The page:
> informed choice.
>      Food products in which DNA or protein resulting from gene
> alteration cannot be detected using current technologies, such
> as vegetable oil, are exempt from the labelling requirements.
> =====#======
14)  Most S.Koreans say GM foods should be labelled By Cho Mee-young SEOUL, 
Sept 2 (Reuters) - South Korea's state-run Korea Consumer Protection
> Board
>  (KCPB) said on Thursday that 94.7 percent of people surveyed about
>  genetically modified food said they thought labels were necessary at
> least
>  some of the time. Among the total 526 survey respondents, 71.5
> percent of
>  people have replied GM food labelling was necessary all the time
> while 23.2
>  percent replied it was necessary in some cases," the board said  in a
>  statement. The statement said 4.6 percent said they didn't know  and
>  the remaining 0.7 percent said labels were not needed.      The board
> said
>  the survey published for the first time on
> Thursday consisted of men and women over 20 years-old in Seoul
> and was carried out last March.
>      The survey showed 82.5 percent of the respondents said
> "genetically modified agriculture" or "manufactured products
> with genetically modified organisms (GMOs)" should be displayed
> with labels either through letters or pictures.
>   Labels should include possible side effects, a phrase stating
> the safety of such foods had not been determined, identification
> of toxic or allergy-causing GMOs and the names of GMOs contained
> in the foods.
>      "But only 28.3 percent of the total survey respondents said
> GM foods were harmful to consumers' health while 13.9 percent
> said GM foods were safe," the statement said.
>      It said 57.6 percent of the total respondents said they had
> no idea whether GM foods were safe or not.
>      Among the respondents, 10.6 percent said they would eat GM
> foods and 56.7 percent said they might, but 21.9 percent said
> they would not eat GM food due to health concerns.
>      The survey found that 26.6 percent of respondents thought
> GM foods were more nutritious than their usual foods, 25.3
> percent thought there was no difference, while 15.8 percent
> thought GM food was less nutritious.      Since most local
> customers had no confidence in GM foods, the KCPB said the
> government should develop a public information programme and
> contingency plan if safety issues arise.
>      The board said the government should decide soon which
> products should carry labels.
>      The country's parliament enacted a law for labelling GMOs
> on July 1, responding to public concerns over possible health
> and environmental hazards, but the government has not decided
> which products should be labelled.      KCPB's statement said
> over 625,000 tonnes of soybeans with GMOs and over 1.5 million
> tonnes of corn with GMOs were expected to be imported into Korea
> in 1999.
>      The spread of a now-global battle over the use of GMOs to
> Asia, the biggest market in the world food chain, has been
> triggered by Japan, South Korea, Australia and New Zealand all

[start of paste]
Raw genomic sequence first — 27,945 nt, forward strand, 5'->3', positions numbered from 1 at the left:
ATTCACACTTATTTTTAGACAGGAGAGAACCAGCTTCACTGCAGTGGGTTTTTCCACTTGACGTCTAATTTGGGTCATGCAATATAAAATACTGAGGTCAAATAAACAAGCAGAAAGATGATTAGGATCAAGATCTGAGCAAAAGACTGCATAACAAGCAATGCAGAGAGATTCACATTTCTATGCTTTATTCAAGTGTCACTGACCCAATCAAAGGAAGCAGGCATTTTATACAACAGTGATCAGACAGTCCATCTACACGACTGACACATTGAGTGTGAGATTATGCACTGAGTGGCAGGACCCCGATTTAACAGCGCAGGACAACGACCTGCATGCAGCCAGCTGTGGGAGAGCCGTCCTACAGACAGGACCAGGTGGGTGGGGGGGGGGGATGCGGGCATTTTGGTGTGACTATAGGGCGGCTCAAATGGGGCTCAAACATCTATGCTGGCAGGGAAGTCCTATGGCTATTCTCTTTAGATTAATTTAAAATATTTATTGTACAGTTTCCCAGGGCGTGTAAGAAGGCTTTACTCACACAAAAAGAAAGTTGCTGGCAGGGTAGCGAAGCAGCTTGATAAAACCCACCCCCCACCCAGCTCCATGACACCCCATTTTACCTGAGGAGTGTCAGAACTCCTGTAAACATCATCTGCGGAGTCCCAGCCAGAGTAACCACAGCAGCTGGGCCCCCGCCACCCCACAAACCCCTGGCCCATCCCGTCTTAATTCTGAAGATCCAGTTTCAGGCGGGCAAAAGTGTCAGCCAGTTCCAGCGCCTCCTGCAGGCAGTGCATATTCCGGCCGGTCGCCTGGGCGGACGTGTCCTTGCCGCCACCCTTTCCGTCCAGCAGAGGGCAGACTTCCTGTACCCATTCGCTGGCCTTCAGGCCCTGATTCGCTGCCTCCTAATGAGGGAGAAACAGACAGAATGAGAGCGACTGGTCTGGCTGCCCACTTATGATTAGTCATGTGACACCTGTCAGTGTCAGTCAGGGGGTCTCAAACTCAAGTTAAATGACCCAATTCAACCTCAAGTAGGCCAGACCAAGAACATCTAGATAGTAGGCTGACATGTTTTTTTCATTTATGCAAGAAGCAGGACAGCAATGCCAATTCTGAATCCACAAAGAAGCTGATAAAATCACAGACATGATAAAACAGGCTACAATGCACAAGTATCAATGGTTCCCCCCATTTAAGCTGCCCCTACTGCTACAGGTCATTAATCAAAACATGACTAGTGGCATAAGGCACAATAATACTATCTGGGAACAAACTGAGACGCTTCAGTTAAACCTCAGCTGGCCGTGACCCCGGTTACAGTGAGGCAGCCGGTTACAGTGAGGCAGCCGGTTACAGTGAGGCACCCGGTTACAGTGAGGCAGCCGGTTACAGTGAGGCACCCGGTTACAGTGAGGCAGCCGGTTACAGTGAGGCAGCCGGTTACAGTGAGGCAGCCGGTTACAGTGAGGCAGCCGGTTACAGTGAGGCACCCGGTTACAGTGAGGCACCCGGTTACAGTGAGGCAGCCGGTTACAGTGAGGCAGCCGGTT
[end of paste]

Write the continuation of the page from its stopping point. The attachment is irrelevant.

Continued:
> deciding to enact laws requiring labelling of transgenic foods.
>      While GM crop proponents say they improve yields, reduce
> susceptibility to disease and insects, and can add nutritional
> value, opponents worry they can harm the environment, affect the
> resistance of nearby crops and and can harbour unknown risks to
> health.
>      The United States alone exports more than $15 billion a
> year worth of unprocessed agricultural products to Asia -- and
> much more in processed food and beverage products.
>      Meanwhile, two South Korean seed firms said last Monday
> that with the help of government subsidies they planned to
> develop GM seeds to compete with other nations.
> ======#======
15) The Independent (London) September  2, 1999,  - MICE MADE SMARTER WITH GM
BRAINS BYLINE: Steve Connor Science  Editor  
BODY: SCIENTISTS HAVE  genetically  engineered a breed of
> "smart
>  mice", which raises the possibility of  boosting the intelligence of
> humans
>  with drugs or gene enhancement. The  research shows it is  feasible
> to
>  improve mental ability by tinkering with  the genes involved  with
>  producing or interacting with the key neuro-transmitters of the brain
> - a
>  step towards designer babies. The study also paves the way to
> designing
>  drugs that could improve learning and boost memory in people
> suffering from
>  age-related disorders such as Alzheimer's
> and Parkinson's disease.
>     A team of scientists  genetically  engineered the genes of
> the mice to boost levels of a brain protein that acts as a
> receptor for a key neurotransmitter, called NMDA, which is known
> to be involved with memory and learning.     The  genetically
> engineered mice performed significantly better than ordinary
> mice in a range of tests such as learning how to escape from a
> maze or how to locate a sunken platform in a water tank.
>     "This points to the possibility that enhancement of learning
> and memory or even IQ is feasible through  genetic  means,
> through  genetic  engineering," said Joe Tsien, assistant
> professor of molecular biology at Princeton University, who led
> the research team.
>     Professor Tsien nicknamed the smart mice Doogie, after the
> teenage genius in the American television show Doogie Howser,
> M.D.